U.S. senators say Cruz sanctions on Nord Stream 2 could harm relations with Germany

FILE PHOTO: FILE PHOTO: Logo of the Nord Stream 2 gas pipeline project is seen on a large-diameter pipe
FILE PHOTO: The logo of the Nord Stream 2 gas pipeline project is seen on a large-diameter pipe at the Chelyabinsk Pipe Rolling Plant owned by ChelPipe Group in Chelyabinsk, Russia, February 26, 2020. REUTERS/Maxim Shemetov/File Photo

January 11, 2022

By Richard Cowan and Timothy Gardner

WASHINGTON (Reuters) – Several Democratic U.S. senators said late on Monday, after meeting with Biden administration officials, that they believe sanctions on Russia’s Nord Stream 2 pipeline backed by Republican Senator Ted Cruz could harm relations with Germany.

Under Secretary of State Victoria Nuland and President Joe Biden’s global energy security adviser Amos Hochstein met on Monday behind closed doors with about 10 Democratic senators who have been undecided on the Cruz bill.

The legislation is expected to get a Senate vote this week after both parties struck a deal last month, in which Cruz released his hold on dozens of Biden ambassador nominations. The deal requires the bill to get 60 votes — a high hurdle in the 50-50 Senate. The bill would also have to pass in the House and be signed by President Joe Biden, a Democrat.

Several senators told reporters that the administration officials were persuasive. Senator Chris Murphy said they made the case that Cruz’s bill could harm relations with Germany’s new government right when Washington needs its support to pressure Russia against an invasion of Ukraine.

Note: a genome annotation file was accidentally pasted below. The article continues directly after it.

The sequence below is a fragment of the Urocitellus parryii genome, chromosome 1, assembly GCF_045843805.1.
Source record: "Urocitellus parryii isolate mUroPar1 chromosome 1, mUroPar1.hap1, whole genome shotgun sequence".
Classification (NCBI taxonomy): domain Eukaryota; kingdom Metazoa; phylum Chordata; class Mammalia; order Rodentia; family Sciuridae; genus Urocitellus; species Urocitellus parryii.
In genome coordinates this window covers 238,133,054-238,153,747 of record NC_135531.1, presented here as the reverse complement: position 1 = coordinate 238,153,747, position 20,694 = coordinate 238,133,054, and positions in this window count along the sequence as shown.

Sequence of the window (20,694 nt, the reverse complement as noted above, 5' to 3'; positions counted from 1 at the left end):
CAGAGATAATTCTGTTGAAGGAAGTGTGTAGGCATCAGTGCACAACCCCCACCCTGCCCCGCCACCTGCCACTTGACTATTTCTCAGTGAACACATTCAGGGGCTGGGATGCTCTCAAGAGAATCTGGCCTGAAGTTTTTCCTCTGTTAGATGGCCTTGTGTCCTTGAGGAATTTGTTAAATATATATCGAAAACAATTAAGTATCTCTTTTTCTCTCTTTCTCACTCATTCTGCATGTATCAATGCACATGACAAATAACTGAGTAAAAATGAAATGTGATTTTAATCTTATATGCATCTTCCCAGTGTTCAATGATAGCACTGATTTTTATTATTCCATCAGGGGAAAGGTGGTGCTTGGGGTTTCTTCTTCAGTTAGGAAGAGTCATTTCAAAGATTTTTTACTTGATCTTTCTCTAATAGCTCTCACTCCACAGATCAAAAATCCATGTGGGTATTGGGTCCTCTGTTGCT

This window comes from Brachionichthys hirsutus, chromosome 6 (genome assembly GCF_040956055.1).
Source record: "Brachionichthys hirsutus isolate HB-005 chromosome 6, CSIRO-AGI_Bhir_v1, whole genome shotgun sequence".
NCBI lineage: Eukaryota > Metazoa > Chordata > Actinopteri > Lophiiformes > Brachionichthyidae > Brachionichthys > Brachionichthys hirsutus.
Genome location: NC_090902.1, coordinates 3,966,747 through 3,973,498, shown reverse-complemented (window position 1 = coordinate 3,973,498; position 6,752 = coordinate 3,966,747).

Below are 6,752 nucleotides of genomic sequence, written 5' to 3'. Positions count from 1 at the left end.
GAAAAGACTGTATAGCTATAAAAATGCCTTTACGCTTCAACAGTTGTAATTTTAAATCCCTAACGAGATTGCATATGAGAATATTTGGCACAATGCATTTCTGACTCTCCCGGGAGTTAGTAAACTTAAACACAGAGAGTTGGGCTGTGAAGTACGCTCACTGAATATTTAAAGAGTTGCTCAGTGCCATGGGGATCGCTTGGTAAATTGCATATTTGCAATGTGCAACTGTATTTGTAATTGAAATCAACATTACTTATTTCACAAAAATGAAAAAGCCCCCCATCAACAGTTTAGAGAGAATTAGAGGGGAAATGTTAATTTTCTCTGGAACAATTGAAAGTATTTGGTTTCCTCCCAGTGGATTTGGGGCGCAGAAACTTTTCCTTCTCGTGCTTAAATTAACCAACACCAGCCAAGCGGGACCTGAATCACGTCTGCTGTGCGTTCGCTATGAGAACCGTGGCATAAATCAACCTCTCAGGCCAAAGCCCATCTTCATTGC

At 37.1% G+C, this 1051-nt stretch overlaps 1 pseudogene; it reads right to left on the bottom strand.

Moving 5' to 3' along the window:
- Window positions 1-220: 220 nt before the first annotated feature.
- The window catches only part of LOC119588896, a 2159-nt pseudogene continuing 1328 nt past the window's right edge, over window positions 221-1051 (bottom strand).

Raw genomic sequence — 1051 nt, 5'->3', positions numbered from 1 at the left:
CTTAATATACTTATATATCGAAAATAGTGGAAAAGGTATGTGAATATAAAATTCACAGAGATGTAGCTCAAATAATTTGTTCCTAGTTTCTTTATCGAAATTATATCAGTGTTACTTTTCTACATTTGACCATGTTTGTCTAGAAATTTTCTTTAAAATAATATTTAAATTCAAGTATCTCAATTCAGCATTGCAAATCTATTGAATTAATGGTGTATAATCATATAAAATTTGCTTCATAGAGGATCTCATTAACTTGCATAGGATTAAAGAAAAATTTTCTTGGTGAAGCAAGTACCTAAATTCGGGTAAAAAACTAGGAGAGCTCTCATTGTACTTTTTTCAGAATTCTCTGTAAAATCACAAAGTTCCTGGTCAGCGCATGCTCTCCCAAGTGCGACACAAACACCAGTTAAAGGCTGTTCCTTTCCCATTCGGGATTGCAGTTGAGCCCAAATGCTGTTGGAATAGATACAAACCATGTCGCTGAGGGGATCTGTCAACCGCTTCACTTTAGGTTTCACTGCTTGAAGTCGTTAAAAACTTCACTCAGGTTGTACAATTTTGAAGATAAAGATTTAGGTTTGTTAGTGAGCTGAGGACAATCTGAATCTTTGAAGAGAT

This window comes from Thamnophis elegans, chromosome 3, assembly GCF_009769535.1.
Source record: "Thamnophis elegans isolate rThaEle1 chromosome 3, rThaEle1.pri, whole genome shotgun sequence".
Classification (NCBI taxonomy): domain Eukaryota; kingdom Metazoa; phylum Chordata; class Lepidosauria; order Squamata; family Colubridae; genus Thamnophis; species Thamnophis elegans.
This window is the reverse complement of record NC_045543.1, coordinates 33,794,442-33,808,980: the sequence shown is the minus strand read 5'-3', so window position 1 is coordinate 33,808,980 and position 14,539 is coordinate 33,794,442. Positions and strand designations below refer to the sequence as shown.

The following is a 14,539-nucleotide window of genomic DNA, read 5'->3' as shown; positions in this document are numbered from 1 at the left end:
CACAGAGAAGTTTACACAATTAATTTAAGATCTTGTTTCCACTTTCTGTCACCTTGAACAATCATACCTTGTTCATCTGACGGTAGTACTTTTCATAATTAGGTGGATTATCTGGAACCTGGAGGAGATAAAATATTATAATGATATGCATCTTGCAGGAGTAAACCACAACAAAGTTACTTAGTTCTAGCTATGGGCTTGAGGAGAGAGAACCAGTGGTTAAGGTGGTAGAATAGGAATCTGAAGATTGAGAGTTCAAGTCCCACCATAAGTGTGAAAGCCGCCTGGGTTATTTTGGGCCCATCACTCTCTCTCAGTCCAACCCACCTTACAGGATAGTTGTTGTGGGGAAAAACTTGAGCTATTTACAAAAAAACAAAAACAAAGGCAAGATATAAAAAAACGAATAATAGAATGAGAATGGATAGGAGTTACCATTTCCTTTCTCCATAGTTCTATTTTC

“I think their case is right,” Murphy said. “The Cruz amendment would make a Russian invasion more likely. There’s no sense to be sanctioning the new German government when they have just switched their position to finally put the pipeline on ice.”

The pipeline to take Russian gas under the Baltic Sea to Germany was finished in September but may not be approved until the middle of the year after Germany has slowed approvals.

Germany’s ruling coalition is divided over Nord Stream 2, with the Social Democrats supporting the pipeline as the country is hungry for natural gas after shutting nuclear and coal plants. But one of its junior coalition partners, the Greens, oppose Nord Stream 2.

U.S. and Russian officials met on Monday in Geneva as Washington tries to dissuade Moscow from a new invasion of Ukraine after massing nearly 100,000 troops along its border.

The Biden administration has opposed Nord Stream 2 as it would bypass Ukraine, depriving it of lucrative transit fees, and potentially undermining its struggle against Russia.

But last year the administration lifted sanctions on Nord Stream 2 AG, the company controlling the project, to smooth relations with Germany and other European allies that became soured after former President Donald Trump ditched agreements on climate, Iran and other issues.

Senator Dick Durbin said legislation being formed by fellow Democratic Senator Robert Menendez is preferable and sends a “strong message to Putin.” Still, Durbin said he did not know when a vote on Menendez’s legislation would come.

Senator Tim Kaine, said if an alternate to the Cruz bill emerges he wants to compare them. Kaine said he had a number of worries about a measure in Cruz’s bill that would allow Congress to vote to reinstate sanctions should the president waive them.

Ned Price, the State Department spokesperson said last week Cruz’s bill would undermine the united front in response to Russia.

Senator Jon Tester did not say whether he would vote against the Cruz bill, but said the Biden officials made a “very salient” point about needing Germany’s support against a reinvasion of Ukraine by Russia.

“The message was it would hurt the negotiations that have been going on with Germany … in regards to Russia’s impact on Ukraine,” Tester said. “We got to make sure if we’re going to do sanctions, the sanctions are focused on the problem and not on collateral,” Tester said.

(Reporting by Timothy Gardner and Richard Cowan, additional reporting by Patricia Zengerle and Andrea Shalal; Editing by Simon Cameron-Moore)

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